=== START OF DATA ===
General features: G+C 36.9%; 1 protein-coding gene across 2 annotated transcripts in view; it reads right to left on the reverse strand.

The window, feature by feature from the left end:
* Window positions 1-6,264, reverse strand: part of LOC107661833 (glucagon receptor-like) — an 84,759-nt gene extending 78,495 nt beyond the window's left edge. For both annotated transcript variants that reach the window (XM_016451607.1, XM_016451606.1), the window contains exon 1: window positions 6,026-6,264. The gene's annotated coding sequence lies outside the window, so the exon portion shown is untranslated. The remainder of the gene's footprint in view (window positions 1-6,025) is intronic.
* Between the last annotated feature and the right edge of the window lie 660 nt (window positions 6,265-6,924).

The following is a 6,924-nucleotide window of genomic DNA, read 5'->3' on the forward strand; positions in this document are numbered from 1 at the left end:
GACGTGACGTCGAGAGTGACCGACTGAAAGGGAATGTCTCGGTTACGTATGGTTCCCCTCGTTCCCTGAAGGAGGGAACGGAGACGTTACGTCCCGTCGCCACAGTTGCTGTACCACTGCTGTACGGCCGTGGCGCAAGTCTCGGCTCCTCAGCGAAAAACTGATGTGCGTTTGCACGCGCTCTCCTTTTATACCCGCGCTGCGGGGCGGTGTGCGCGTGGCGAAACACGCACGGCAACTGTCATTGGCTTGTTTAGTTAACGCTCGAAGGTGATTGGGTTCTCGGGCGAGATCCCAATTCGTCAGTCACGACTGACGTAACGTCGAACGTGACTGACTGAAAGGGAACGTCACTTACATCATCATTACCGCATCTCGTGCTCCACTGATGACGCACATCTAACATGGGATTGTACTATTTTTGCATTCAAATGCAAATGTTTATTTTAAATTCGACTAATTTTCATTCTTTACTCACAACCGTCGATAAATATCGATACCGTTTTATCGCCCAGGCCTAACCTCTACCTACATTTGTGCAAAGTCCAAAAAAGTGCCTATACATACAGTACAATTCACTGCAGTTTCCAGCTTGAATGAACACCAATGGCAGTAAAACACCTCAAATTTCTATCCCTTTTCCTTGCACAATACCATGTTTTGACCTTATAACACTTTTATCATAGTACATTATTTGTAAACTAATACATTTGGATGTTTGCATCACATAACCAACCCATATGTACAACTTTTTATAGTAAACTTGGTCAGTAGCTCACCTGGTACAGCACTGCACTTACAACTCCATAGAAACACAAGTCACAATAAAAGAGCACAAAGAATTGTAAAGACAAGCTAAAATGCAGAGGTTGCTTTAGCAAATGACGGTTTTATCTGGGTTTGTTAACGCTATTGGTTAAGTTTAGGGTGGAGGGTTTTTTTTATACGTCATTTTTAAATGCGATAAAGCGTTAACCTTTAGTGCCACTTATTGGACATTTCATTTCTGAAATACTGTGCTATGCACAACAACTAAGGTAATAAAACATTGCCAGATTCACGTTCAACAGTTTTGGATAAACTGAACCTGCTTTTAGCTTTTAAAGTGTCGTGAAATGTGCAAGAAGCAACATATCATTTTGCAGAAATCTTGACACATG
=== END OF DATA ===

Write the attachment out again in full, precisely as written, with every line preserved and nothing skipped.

General features: G+C 36.9%; 1 protein-coding gene across 2 annotated transcripts in view; it reads right to left on the reverse strand.

The window, feature by feature from the left end:
* Window positions 1-6,264, reverse strand: part of LOC107661833 (glucagon receptor-like) — an 84,759-nt gene extending 78,495 nt beyond the window's left edge. For both annotated transcript variants that reach the window (XM_016451607.1, XM_016451606.1), the window contains exon 1: window positions 6,026-6,264. The gene's annotated coding sequence lies outside the window, so the exon portion shown is untranslated. The remainder of the gene's footprint in view (window positions 1-6,025) is intronic.
* Between the last annotated feature and the right edge of the window lie 660 nt (window positions 6,265-6,924).

The following is a 6,924-nucleotide window of genomic DNA, read 5'->3' on the forward strand; positions in this document are numbered from 1 at the left end:
GACGTGACGTCGAGAGTGACCGACTGAAAGGGAATGTCTCGGTTACGTATGGTTCCCCTCGTTCCCTGAAGGAGGGAACGGAGACGTTACGTCCCGTCGCCACAGTTGCTGTACCACTGCTGTACGGCCGTGGCGCAAGTCTCGGCTCCTCAGCGAAAAACTGATGTGCGTTTGCACGCGCTCTCCTTTTATACCCGCGCTGCGGGGCGGTGTGCGCGTGGCGAAACACGCACGGCAACTGTCATTGGCTTGTTTAGTTAACGCTCGAAGGTGATTGGGTTCTCGGGCGAGATCCCAATTCGTCAGTCACGACTGACGTAACGTCGAACGTGACTGACTGAAAGGGAACGTCACTTACATCATCATTACCGCATCTCGTGCTCCACTGATGACGCACATCTAACATGGGATTGTACTATTTTTGCATTCAAATGCAAATGTTTATTTTAAATTCGACTAATTTTCATTCTTTACTCACAACCGTCGATAAATATCGATACCGTTTTATCGCCCAGGCCTAACCTCTACCTACATTTGTGCAAAGTCCAAAAAAGTGCCTATACATACAGTACAATTCACTGCAGTTTCCAGCTTGAATGAACACCAATGGCAGTAAAACACCTCAAATTTCTATCCCTTTTCCTTGCACAATACCATGTTTTGACCTTATAACACTTTTATCATAGTACATTATTTGTAAACTAATACATTTGGATGTTTGCATCACATAACCAACCCATATGTACAACTTTTTATAGTAAACTTGGTCAGTAGCTCACCTGGTACAGCACTGCACTTACAACTCCATAGAAACACAAGTCACAATAAAAGAGCACAAAGAATTGTAAAGACAAGCTAAAATGCAGAGGTTGCTTTAGCAAATGACGGTTTTATCTGGGTTTGTTAACGCTATTGGTTAAGTTTAGGGTGGAGGGTTTTTTTTATACGTCATTTTTAAATGCGATAAAGCGTTAACCTTTAGTGCCACTTATTGGACATTTCATTTCTGAAATACTGTGCTATGCACAACAACTAAGGTAATAAAACATTGCCAGATTCACGTTCAACAGTTTTGGATAAACTGAACCTGCTTTTAGCTTTTAAAGTGTCGTGAAATGTGCAAGAAGCAACATATCATTTTGCAGAAATCTTGACACATG